The students in the group, who studied a range of subjects at universities in and around London, felt there was a constant push for them to move to digital but they were resisting it. Although respondents were seeing increasingly more iPads and e-readers at university and they expected more use of e-books in the future, they were unanimous in the hope that this wouldn’t come at the expense of face-to-face time and hard-copy texts. (…)
The students in the focus group said that they used a wide range of online sources and databases (mentions included JSTOR, Project MUSE, Oxford Dictionary of National Biography, Athens, Emerald journals, LexisLibrary, Westlaw UK, ISI Web of Knowledge and Inspiration). They also used search resources including Google Scholar and Wikipedia. However, it was startling (and distinctly disheartening to the publishers watching the group) how little the students bought digital study resources and e-books. (…)
Medical students had by far the greatest use of apps for their studies…
Kedros, Jenny. Focus group reveals reticence about move to digital. Research Information, 28th of February 2012.
We’ve already heard such arguments below a dozen of times for 2 last years.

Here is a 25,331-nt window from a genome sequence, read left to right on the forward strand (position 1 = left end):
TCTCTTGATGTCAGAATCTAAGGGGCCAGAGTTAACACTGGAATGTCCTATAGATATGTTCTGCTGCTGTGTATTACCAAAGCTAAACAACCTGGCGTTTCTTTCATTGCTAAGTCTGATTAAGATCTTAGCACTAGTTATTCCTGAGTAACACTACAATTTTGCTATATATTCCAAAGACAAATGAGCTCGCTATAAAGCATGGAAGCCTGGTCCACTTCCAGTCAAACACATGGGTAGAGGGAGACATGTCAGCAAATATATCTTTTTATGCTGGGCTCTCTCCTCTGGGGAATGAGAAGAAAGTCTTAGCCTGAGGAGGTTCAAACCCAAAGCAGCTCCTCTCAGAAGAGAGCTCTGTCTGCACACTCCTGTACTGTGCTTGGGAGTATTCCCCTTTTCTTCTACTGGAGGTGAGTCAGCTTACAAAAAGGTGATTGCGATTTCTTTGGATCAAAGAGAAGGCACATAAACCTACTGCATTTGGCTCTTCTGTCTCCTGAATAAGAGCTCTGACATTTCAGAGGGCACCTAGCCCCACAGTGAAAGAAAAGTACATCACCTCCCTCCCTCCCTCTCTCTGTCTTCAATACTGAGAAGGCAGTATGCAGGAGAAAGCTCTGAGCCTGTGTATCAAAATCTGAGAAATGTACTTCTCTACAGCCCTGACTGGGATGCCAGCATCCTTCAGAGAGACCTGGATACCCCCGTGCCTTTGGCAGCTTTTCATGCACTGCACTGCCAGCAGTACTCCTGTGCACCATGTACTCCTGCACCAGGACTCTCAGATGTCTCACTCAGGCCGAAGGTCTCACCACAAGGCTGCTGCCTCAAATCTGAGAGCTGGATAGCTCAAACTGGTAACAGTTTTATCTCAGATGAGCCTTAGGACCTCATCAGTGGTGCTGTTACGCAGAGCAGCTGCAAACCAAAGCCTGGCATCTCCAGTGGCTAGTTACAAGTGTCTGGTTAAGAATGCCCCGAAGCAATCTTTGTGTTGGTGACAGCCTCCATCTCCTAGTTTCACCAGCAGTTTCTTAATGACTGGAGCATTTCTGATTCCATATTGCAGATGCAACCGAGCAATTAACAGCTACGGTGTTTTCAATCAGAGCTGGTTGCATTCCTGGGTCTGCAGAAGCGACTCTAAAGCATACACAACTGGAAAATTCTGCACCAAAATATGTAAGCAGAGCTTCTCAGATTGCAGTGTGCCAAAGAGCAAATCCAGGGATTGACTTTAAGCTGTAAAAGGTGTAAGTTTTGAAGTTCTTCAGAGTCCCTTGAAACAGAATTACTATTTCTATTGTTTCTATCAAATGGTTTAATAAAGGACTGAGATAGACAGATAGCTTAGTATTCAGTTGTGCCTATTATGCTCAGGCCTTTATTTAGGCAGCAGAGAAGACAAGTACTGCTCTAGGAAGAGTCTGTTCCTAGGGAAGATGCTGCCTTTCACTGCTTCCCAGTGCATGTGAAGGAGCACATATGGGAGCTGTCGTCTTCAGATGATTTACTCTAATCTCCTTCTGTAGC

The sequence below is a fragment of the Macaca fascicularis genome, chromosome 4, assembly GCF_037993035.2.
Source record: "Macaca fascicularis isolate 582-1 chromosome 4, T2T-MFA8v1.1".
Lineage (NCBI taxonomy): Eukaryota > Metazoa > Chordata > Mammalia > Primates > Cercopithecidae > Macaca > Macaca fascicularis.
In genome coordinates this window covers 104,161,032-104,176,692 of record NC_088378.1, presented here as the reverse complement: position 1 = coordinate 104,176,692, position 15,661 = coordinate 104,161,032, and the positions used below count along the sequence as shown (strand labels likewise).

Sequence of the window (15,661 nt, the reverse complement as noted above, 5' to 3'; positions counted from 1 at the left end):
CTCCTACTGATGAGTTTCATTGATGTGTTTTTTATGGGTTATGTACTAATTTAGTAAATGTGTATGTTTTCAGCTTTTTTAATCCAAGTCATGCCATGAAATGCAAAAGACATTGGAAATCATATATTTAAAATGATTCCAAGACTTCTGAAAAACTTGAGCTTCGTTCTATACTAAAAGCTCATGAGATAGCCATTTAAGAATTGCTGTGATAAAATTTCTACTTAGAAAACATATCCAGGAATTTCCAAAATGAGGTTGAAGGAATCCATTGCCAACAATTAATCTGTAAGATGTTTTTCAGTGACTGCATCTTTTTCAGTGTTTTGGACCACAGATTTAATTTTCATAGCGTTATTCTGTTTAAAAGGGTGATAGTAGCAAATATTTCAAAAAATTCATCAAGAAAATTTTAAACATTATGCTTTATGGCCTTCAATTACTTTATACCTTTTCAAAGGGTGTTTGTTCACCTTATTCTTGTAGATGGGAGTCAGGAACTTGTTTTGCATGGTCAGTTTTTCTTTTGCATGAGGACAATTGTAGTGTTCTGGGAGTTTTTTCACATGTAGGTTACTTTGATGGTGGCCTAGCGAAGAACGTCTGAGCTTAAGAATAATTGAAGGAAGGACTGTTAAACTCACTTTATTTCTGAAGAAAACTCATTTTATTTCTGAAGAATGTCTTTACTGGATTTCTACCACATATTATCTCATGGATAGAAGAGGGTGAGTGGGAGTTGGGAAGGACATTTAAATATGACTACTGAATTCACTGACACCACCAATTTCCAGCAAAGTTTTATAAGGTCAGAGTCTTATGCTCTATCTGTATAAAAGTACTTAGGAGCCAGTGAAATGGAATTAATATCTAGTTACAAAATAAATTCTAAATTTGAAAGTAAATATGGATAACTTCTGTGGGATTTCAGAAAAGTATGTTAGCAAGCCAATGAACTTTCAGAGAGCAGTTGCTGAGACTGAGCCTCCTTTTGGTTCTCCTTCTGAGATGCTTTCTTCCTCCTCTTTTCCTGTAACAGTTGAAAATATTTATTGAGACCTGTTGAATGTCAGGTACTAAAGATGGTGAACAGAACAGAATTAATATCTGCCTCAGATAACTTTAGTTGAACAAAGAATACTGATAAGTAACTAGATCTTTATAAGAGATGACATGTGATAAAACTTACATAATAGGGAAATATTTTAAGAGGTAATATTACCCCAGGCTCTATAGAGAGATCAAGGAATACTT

Studies on the growth of the e-book market reveal that tablet computers and e-readers may put an end to real paper-based books. The US Book Industry Study Group found that nearly half of those who bought both print and digital books would abandon the hard copies. (…)
“It is only a matter of time before we stop killing trees and all publications become digital,” (…) “The e-book market is developing very fast, with consumer attitudes and behaviors changing over the course of months” (…) Concerns about e-book reading are diminishing, with people mainly wishing for lower device prices (…) Owning e-readers tended to ramp up the amount of money people spent on titles (…)
“I think it is a myth that it is going to kill the print book business,” “Will it force publishers to think differently?” “Absolutely, but it doesn’t spell the demise of print (book) publishing.”
Agence France-Presse.Tablets, e-readers closing book on ink-and-paper era. The Raw Story, posted on Thursday, December 29, 2011. http://www.rawstory.com/rs/2011/12/29/tablets-e-readers-closing-book-on-ink-and-paper-era/